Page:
What is required right now is investment in digital infrastructure and improvements in digital access that eliminate unfair disparities based on race, income and geography. For example, the Federal Communications Commission needs to expand its current “Lifeline” program designed to promote phone connectivity for poor people to the internet. Many providers combine phone and internet usage so there is no reason to provide subsidies for phone service without also including internet service. With the availability of Voice over Internet Protocols (VoIP), it is easy for underserved people to combine phone and internet connectivity.

This FCC also should expand its “Schools and Libraries” program called “E-rate” to include home schooling and remote learning. With so many educational institutions closed and providing instruction through online education, the commission should use the millions in unexpended program funds to close the “homework gap” created by the COVID-19 pandemic. That would help impoverished students access online resources and video conferencing facilities.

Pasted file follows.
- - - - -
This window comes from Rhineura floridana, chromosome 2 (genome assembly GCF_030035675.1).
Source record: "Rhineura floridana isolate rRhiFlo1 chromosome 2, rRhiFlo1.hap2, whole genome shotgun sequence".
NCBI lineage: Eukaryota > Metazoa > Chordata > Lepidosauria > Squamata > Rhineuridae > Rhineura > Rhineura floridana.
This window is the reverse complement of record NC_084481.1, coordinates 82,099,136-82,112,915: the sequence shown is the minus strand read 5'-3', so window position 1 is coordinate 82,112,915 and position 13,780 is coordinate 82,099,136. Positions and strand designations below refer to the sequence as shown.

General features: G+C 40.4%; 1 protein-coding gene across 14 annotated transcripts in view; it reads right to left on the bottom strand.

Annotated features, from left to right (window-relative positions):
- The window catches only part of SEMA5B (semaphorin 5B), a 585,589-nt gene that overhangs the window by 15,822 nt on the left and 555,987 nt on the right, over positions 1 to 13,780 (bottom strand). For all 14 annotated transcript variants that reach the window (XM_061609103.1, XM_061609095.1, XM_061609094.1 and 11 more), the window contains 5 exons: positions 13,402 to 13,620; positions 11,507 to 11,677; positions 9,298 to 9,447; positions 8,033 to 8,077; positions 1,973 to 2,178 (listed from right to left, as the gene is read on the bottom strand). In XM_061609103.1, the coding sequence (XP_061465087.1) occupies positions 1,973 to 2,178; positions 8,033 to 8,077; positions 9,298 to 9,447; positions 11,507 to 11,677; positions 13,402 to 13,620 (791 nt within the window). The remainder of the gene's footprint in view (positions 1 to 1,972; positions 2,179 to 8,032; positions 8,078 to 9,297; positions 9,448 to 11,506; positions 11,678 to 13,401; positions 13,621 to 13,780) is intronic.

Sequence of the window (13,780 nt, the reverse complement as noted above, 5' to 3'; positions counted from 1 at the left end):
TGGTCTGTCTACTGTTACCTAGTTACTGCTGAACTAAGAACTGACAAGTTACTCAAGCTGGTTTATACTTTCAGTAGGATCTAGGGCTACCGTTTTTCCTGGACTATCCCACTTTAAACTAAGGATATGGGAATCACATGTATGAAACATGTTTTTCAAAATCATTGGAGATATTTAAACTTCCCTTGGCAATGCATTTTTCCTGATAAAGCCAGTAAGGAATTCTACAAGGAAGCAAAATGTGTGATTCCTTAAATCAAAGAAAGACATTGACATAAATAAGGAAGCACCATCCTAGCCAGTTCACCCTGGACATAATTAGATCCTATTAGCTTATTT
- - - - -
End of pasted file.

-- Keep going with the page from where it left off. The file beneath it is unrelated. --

The Department of Agriculture’s Rural Utilities Service seeks to improve broadband service in rural areas but its funding currently cannot be used to improve low-speed broadband. At a time when many lack sufficient speed to access online educational resources, telemedicine or video streaming, that limitation makes little sense and needs to be altered so that rural-dwellers can upgrade their internet service.

In the education sphere, states and localities must ensure that racial and income-based disparities in access to online learning are not a permanent feature of the K-12 landscape. Addressing this issue is going to require much more than distributing free laptops to needy students, as is often advocated. Rather, it will involve making sure families can afford the broadband access that will enable pupils to use the laptops in productive ways, teachers are well-trained in distance learning and educational programs equip young people with the skills needed in the 21st century economy.